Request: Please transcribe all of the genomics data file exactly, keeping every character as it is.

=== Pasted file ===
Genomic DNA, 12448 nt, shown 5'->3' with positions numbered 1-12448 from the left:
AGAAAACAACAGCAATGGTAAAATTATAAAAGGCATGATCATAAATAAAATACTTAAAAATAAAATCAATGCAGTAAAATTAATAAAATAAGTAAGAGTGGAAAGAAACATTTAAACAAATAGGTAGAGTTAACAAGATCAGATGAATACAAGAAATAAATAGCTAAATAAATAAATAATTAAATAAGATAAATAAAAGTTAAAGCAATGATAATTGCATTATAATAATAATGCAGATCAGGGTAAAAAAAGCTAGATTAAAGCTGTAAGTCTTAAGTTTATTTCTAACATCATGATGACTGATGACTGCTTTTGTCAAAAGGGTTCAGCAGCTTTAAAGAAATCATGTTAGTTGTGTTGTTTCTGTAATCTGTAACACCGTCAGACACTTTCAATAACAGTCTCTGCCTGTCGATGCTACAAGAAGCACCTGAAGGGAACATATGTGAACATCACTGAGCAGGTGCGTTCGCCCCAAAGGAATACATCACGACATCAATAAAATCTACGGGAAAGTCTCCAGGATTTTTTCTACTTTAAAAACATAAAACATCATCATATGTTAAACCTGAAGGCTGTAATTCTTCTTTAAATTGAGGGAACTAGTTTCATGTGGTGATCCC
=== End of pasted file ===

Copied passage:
Genomic DNA, 12448 nt, shown 5'->3' with positions numbered 1-12448 from the left:
AGAAAACAACAGCAATGGTAAAATTATAAAAGGCATGATCATAAATAAAATACTTAAAAATAAAATCAATGCAGTAAAATTAATAAAATAAGTAAGAGTGGAAAGAAACATTTAAACAAATAGGTAGAGTTAACAAGATCAGATGAATACAAGAAATAAATAGCTAAATAAATAAATAATTAAATAAGATAAATAAAAGTTAAAGCAATGATAATTGCATTATAATAATAATGCAGATCAGGGTAAAAAAAGCTAGATTAAAGCTGTAAGTCTTAAGTTTATTTCTAACATCATGATGACTGATGACTGCTTTTGTCAAAAGGGTTCAGCAGCTTTAAAGAAATCATGTTAGTTGTGTTGTTTCTGTAATCTGTAACACCGTCAGACACTTTCAATAACAGTCTCTGCCTGTCGATGCTACAAGAAGCACCTGAAGGGAACATATGTGAACATCACTGAGCAGGTGCGTTCGCCCCAAAGGAATACATCACGACATCAATAAAATCTACGGGAAAGTCTCCAGGATTTTTTCTACTTTAAAAACATAAAACATCATCATATGTTAAACCTGAAGGCTGTAATTCTTCTTTAAATTGAGGGAACTAGTTTCATGTGGTGATCCC